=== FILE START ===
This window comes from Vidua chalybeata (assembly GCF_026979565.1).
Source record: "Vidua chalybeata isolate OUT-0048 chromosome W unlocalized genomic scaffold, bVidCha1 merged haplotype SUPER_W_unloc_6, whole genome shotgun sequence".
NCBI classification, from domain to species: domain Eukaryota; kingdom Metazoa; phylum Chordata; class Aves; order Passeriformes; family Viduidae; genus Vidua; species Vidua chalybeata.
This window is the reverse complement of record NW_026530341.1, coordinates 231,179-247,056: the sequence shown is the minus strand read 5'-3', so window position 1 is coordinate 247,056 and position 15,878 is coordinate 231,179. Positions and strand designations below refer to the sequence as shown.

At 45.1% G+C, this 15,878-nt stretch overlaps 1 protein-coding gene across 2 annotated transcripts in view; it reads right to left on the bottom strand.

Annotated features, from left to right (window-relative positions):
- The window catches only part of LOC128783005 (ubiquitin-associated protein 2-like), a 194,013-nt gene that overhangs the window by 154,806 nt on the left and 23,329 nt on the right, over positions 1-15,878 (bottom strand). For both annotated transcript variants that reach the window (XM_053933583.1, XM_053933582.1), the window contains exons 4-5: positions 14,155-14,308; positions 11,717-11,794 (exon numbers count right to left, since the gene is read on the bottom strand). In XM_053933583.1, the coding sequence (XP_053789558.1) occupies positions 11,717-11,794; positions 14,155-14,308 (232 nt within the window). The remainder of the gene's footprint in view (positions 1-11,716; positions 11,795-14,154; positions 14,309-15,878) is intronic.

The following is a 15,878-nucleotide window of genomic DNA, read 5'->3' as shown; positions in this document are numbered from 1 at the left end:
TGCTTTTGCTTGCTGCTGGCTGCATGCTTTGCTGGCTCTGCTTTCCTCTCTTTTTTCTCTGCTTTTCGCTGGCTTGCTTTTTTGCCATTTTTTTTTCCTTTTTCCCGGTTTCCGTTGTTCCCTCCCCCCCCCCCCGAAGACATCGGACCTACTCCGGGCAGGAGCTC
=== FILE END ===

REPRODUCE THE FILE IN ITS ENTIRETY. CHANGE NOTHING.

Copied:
This window comes from Vidua chalybeata (assembly GCF_026979565.1).
Source record: "Vidua chalybeata isolate OUT-0048 chromosome W unlocalized genomic scaffold, bVidCha1 merged haplotype SUPER_W_unloc_6, whole genome shotgun sequence".
NCBI classification, from domain to species: domain Eukaryota; kingdom Metazoa; phylum Chordata; class Aves; order Passeriformes; family Viduidae; genus Vidua; species Vidua chalybeata.
This window is the reverse complement of record NW_026530341.1, coordinates 231,179-247,056: the sequence shown is the minus strand read 5'-3', so window position 1 is coordinate 247,056 and position 15,878 is coordinate 231,179. Positions and strand designations below refer to the sequence as shown.

At 45.1% G+C, this 15,878-nt stretch overlaps 1 protein-coding gene across 2 annotated transcripts in view; it reads right to left on the bottom strand.

Annotated features, from left to right (window-relative positions):
- The window catches only part of LOC128783005 (ubiquitin-associated protein 2-like), a 194,013-nt gene that overhangs the window by 154,806 nt on the left and 23,329 nt on the right, over positions 1-15,878 (bottom strand). For both annotated transcript variants that reach the window (XM_053933583.1, XM_053933582.1), the window contains exons 4-5: positions 14,155-14,308; positions 11,717-11,794 (exon numbers count right to left, since the gene is read on the bottom strand). In XM_053933583.1, the coding sequence (XP_053789558.1) occupies positions 11,717-11,794; positions 14,155-14,308 (232 nt within the window). The remainder of the gene's footprint in view (positions 1-11,716; positions 11,795-14,154; positions 14,309-15,878) is intronic.

The following is a 15,878-nucleotide window of genomic DNA, read 5'->3' as shown; positions in this document are numbered from 1 at the left end:
TGCTTTTGCTTGCTGCTGGCTGCATGCTTTGCTGGCTCTGCTTTCCTCTCTTTTTTCTCTGCTTTTCGCTGGCTTGCTTTTTTGCCATTTTTTTTTCCTTTTTCCCGGTTTCCGTTGTTCCCTCCCCCCCCCCCCGAAGACATCGGACCTACTCCGGGCAGGAGCTC